Our iGeneration Voicethread is off to a great start, y’all! Your comments—which are coming from everyone from classroom teachers to professional development providers and principals—are all fantastic and will definitely spark thinking and conversation.
Keep it up, huh? By Saturday afternoon, we’ll all have a better understanding of the possibilities and pitfalls of teaching for tomorrow.
If you’re interested in finding interesting strands quickly, try these:
Becky Goerend starts an interesting strand on slide one when she points out that students in rural communities don’t often have an awareness of what’s possible with digital tools simply because their lives haven’t been as heavily influenced by opportunities to reach beyond the local community.
That makes me wonder how effective digital change efforts in rural communities differ from digital change efforts in urban or suburban communities.
There are constant conversations about the urgency of introducing economically disadvantaged students to technology. Do we need the same urgency in introducing rural students to technology?
Matt Townsley starts another interesting strand on slide one when he points out that novelty wears off quickly for students using technology. My question is do teachers and schools over-rely on novelty when introducing new technologies?
Are we somehow hoping that novelty will lead to results? And better yet, what is the solution to pushing novelty to the background and placing the focus of our change efforts where they belong: On sound pedagogy and interesting content?
On Slide 2, Adam Garry and Paul Cancellieri-–better known as Mister Monkey in our Voicethread—both talk about the idea that schools as they currently exist are going to be obsolete before long. Teaching students to connect beyond the walls of our classrooms is the greatest need for our schools and for our kids.
My question is a simple one: What are the barriers to pulling off this outward orientation in every classroom—-and what practical strategies can schools take to address those barriers?
Meg Ormiston makes an important point on slide five when she explains that classroom management isn’t a issue when students have choice over the products that they create because motivation levels are high. That got me wondering whether students should have some choice over the content that they learn as well.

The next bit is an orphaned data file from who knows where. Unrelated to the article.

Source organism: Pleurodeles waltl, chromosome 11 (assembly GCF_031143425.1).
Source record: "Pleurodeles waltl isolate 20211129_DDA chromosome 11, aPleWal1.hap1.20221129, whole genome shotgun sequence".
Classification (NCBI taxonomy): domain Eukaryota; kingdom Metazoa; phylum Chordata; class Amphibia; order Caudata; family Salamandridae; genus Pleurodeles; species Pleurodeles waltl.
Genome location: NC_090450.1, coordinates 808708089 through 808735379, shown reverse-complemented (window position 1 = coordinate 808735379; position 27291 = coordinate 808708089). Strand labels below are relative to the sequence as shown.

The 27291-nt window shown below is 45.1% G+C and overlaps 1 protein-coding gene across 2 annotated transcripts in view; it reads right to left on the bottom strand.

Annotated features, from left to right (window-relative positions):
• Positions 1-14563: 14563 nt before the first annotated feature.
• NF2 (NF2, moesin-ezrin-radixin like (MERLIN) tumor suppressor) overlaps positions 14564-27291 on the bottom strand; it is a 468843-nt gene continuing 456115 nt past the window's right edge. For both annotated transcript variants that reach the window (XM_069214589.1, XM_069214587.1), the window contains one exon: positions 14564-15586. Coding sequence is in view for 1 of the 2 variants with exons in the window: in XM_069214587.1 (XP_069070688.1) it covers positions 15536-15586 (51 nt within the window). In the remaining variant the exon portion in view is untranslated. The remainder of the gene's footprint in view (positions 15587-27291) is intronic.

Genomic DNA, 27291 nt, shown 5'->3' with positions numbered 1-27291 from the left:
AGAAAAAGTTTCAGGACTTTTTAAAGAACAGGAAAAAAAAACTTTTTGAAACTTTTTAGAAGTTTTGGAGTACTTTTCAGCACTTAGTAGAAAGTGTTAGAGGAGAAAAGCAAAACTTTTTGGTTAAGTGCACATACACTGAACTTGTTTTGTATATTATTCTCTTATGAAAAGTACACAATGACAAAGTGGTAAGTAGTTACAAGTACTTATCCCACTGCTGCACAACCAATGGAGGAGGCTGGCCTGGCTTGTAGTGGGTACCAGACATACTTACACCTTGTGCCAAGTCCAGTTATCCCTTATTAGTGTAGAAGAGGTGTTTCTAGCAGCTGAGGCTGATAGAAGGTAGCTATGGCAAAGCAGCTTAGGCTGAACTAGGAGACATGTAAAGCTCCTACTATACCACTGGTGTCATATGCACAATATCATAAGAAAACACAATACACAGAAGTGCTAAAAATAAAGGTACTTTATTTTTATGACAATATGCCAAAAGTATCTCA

I’m also curious about the factors that make student choice—either in products or in content—so rare in our instructional practices? Is anyone successfully incorporating elements of student choice into your classrooms? How?
Probably my favorite thought posted during the first day of the conversation comes from Adam Garry. On slide six, Adam recommends changing the way that information flows in a classroom.
In traditional classrooms, he explains, information flows from the teacher to the student. In student centered classrooms, however, information flows from teacher to student, student to teacher, students to other students, and students to those beyond the room.
By that definition, I wonder how many student centered classrooms we really have in our schools. I’m also curious about the impact that the incredible breadth in our curricula has on the ability for information to flow in multiple directions in the typical classroom.
A pointer for participants: Many users have asked whether it is possible for one person to leave more than one comment on each slide. The answer is yes—and I hope you will! Ongoing dialogue between participants around one concept is what makes a conversation healthy.
When you do, though, you won’t see a new icon added around our focusing quote. In order to keep a slide from getting cluttered with icons, whenever a participant adds a second comment to a slide, Voicethread adds the comment to the conversation without adding a new icon.
Other participants will know that you’ve added a second comment by looking at the timeline found beneath each slide, where they will see a new yellow comment tab. They will also see a yellow box—and a groovy yellow speech bubble—surrounding your icon.
Here’s to hoping that you’ll take the time to stop by our conversation before it ends on Saturday! Not only will you learn a ton….we’ll learn a ton from you!